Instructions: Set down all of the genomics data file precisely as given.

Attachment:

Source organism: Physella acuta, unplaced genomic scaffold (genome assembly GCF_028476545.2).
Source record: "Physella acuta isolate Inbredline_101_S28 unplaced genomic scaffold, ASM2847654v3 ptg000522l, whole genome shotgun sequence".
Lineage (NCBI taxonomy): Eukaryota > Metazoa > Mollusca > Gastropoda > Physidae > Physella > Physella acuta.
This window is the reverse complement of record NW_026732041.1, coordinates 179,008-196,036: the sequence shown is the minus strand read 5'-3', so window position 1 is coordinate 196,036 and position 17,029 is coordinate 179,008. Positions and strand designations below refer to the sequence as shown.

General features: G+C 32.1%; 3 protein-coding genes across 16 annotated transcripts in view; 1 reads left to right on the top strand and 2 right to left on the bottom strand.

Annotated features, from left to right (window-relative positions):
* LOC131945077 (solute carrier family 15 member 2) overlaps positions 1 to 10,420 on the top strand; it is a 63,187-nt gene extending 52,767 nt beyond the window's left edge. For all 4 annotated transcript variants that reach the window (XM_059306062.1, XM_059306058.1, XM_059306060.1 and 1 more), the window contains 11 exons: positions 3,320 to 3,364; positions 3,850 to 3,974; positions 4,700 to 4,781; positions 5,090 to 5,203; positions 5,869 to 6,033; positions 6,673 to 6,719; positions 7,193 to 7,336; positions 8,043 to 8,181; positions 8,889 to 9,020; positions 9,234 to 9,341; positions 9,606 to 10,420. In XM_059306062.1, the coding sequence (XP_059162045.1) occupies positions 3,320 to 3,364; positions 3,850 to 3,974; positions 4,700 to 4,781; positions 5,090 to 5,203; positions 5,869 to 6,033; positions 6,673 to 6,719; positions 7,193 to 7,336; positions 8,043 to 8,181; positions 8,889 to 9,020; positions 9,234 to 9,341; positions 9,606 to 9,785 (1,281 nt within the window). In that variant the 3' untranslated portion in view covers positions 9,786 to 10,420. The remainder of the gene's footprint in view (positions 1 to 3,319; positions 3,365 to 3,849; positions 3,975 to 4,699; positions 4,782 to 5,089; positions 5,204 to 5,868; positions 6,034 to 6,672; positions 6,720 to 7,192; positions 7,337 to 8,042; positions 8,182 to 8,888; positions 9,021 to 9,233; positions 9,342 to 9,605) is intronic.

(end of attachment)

Source organism: Physella acuta, unplaced genomic scaffold (genome assembly GCF_028476545.2).
Source record: "Physella acuta isolate Inbredline_101_S28 unplaced genomic scaffold, ASM2847654v3 ptg000522l, whole genome shotgun sequence".
Lineage (NCBI taxonomy): Eukaryota > Metazoa > Mollusca > Gastropoda > Physidae > Physella > Physella acuta.
This window is the reverse complement of record NW_026732041.1, coordinates 179,008-196,036: the sequence shown is the minus strand read 5'-3', so window position 1 is coordinate 196,036 and position 17,029 is coordinate 179,008. Positions and strand designations below refer to the sequence as shown.

General features: G+C 32.1%; 3 protein-coding genes across 16 annotated transcripts in view; 1 reads left to right on the top strand and 2 right to left on the bottom strand.

Annotated features, from left to right (window-relative positions):
* LOC131945077 (solute carrier family 15 member 2) overlaps positions 1 to 10,420 on the top strand; it is a 63,187-nt gene extending 52,767 nt beyond the window's left edge. For all 4 annotated transcript variants that reach the window (XM_059306062.1, XM_059306058.1, XM_059306060.1 and 1 more), the window contains 11 exons: positions 3,320 to 3,364; positions 3,850 to 3,974; positions 4,700 to 4,781; positions 5,090 to 5,203; positions 5,869 to 6,033; positions 6,673 to 6,719; positions 7,193 to 7,336; positions 8,043 to 8,181; positions 8,889 to 9,020; positions 9,234 to 9,341; positions 9,606 to 10,420. In XM_059306062.1, the coding sequence (XP_059162045.1) occupies positions 3,320 to 3,364; positions 3,850 to 3,974; positions 4,700 to 4,781; positions 5,090 to 5,203; positions 5,869 to 6,033; positions 6,673 to 6,719; positions 7,193 to 7,336; positions 8,043 to 8,181; positions 8,889 to 9,020; positions 9,234 to 9,341; positions 9,606 to 9,785 (1,281 nt within the window). In that variant the 3' untranslated portion in view covers positions 9,786 to 10,420. The remainder of the gene's footprint in view (positions 1 to 3,319; positions 3,365 to 3,849; positions 3,975 to 4,699; positions 4,782 to 5,089; positions 5,204 to 5,868; positions 6,034 to 6,672; positions 6,720 to 7,192; positions 7,337 to 8,042; positions 8,182 to 8,888; positions 9,021 to 9,233; positions 9,342 to 9,605) is intronic.